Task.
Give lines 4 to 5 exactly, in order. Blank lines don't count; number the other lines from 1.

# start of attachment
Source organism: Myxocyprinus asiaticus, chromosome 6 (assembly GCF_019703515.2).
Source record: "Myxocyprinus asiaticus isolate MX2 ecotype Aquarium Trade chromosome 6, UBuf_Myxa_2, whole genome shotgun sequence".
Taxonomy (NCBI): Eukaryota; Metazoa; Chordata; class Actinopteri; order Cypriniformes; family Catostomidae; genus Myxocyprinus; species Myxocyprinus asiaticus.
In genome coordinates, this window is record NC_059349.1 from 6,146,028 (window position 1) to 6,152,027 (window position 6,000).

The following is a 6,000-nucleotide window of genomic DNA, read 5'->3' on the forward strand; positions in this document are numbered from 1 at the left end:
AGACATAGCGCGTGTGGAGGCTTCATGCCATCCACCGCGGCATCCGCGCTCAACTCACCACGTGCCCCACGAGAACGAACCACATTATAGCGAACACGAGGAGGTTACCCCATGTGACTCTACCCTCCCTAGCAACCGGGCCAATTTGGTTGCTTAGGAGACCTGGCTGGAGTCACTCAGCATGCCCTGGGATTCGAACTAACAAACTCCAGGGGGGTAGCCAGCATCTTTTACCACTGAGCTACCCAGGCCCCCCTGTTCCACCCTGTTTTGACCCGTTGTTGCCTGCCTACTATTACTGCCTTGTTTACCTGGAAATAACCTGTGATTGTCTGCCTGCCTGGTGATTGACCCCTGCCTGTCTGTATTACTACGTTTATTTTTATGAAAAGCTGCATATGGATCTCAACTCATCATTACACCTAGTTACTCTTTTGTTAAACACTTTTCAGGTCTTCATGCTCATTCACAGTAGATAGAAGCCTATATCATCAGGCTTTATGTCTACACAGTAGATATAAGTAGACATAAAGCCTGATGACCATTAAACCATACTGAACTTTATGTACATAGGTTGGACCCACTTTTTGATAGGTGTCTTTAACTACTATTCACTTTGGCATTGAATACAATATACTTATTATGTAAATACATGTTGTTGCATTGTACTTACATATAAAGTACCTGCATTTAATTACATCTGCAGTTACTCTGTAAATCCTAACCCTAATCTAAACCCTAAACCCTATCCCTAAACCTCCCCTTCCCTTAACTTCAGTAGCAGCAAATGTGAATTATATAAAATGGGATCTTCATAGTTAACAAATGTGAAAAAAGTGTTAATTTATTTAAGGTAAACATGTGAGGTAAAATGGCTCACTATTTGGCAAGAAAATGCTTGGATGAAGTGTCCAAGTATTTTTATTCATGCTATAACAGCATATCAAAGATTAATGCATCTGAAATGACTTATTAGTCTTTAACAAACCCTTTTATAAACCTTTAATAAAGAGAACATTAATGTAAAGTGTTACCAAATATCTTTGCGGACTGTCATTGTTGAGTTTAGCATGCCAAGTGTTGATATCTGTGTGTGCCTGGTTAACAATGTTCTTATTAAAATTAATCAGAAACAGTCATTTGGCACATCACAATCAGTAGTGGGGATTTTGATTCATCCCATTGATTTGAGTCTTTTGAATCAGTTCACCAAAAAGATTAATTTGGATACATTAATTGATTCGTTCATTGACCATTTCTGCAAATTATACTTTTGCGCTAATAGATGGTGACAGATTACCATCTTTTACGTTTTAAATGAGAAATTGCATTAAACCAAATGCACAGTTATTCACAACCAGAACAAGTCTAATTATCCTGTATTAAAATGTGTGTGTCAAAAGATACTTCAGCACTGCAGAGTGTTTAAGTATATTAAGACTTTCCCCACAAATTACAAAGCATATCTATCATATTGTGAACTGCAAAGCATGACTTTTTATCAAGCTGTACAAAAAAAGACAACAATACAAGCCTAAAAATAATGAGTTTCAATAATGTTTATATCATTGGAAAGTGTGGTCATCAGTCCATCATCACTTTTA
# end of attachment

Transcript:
In genome coordinates, this window is record NC_059349.1 from 6,146,028 (window position 1) to 6,152,027 (window position 6,000).

The following is a 6,000-nucleotide window of genomic DNA, read 5'->3' on the forward strand; positions in this document are numbered from 1 at the left end: